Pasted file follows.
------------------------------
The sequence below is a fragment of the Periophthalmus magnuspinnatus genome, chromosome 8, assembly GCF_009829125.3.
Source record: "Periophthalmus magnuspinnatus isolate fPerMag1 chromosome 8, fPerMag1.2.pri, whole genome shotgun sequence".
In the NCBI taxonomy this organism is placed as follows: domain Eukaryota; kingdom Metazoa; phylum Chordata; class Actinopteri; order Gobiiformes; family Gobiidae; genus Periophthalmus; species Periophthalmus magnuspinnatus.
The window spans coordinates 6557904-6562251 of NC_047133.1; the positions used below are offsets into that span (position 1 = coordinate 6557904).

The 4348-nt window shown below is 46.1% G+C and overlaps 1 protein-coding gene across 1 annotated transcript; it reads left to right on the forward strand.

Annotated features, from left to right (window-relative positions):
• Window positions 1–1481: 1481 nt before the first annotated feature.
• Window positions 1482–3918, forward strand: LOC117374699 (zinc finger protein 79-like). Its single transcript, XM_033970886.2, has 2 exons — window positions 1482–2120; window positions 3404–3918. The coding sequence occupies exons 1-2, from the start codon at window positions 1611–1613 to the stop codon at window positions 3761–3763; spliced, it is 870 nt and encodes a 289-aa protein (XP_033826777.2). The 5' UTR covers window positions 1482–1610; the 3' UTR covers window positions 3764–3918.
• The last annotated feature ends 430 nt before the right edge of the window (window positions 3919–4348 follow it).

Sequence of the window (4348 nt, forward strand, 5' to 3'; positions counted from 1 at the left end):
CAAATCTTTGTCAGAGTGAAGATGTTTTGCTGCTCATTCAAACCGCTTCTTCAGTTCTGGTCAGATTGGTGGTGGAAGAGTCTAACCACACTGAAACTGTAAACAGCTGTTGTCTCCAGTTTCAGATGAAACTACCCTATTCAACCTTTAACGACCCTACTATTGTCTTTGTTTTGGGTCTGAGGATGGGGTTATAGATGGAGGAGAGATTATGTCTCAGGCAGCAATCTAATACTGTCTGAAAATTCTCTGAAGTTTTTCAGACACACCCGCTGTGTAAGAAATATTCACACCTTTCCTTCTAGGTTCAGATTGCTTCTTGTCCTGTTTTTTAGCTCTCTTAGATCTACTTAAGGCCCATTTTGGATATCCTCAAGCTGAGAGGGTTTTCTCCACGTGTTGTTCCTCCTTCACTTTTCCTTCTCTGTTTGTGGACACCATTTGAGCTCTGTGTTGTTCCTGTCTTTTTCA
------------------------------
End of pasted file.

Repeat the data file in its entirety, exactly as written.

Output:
The sequence below is a fragment of the Periophthalmus magnuspinnatus genome, chromosome 8, assembly GCF_009829125.3.
Source record: "Periophthalmus magnuspinnatus isolate fPerMag1 chromosome 8, fPerMag1.2.pri, whole genome shotgun sequence".
In the NCBI taxonomy this organism is placed as follows: domain Eukaryota; kingdom Metazoa; phylum Chordata; class Actinopteri; order Gobiiformes; family Gobiidae; genus Periophthalmus; species Periophthalmus magnuspinnatus.
The window spans coordinates 6557904-6562251 of NC_047133.1; the positions used below are offsets into that span (position 1 = coordinate 6557904).

The 4348-nt window shown below is 46.1% G+C and overlaps 1 protein-coding gene across 1 annotated transcript; it reads left to right on the forward strand.

Annotated features, from left to right (window-relative positions):
• Window positions 1–1481: 1481 nt before the first annotated feature.
• Window positions 1482–3918, forward strand: LOC117374699 (zinc finger protein 79-like). Its single transcript, XM_033970886.2, has 2 exons — window positions 1482–2120; window positions 3404–3918. The coding sequence occupies exons 1-2, from the start codon at window positions 1611–1613 to the stop codon at window positions 3761–3763; spliced, it is 870 nt and encodes a 289-aa protein (XP_033826777.2). The 5' UTR covers window positions 1482–1610; the 3' UTR covers window positions 3764–3918.
• The last annotated feature ends 430 nt before the right edge of the window (window positions 3919–4348 follow it).

Sequence of the window (4348 nt, forward strand, 5' to 3'; positions counted from 1 at the left end):
CAAATCTTTGTCAGAGTGAAGATGTTTTGCTGCTCATTCAAACCGCTTCTTCAGTTCTGGTCAGATTGGTGGTGGAAGAGTCTAACCACACTGAAACTGTAAACAGCTGTTGTCTCCAGTTTCAGATGAAACTACCCTATTCAACCTTTAACGACCCTACTATTGTCTTTGTTTTGGGTCTGAGGATGGGGTTATAGATGGAGGAGAGATTATGTCTCAGGCAGCAATCTAATACTGTCTGAAAATTCTCTGAAGTTTTTCAGACACACCCGCTGTGTAAGAAATATTCACACCTTTCCTTCTAGGTTCAGATTGCTTCTTGTCCTGTTTTTTAGCTCTCTTAGATCTACTTAAGGCCCATTTTGGATATCCTCAAGCTGAGAGGGTTTTCTCCACGTGTTGTTCCTCCTTCACTTTTCCTTCTCTGTTTGTGGACACCATTTGAGCTCTGTGTTGTTCCTGTCTTTTTCA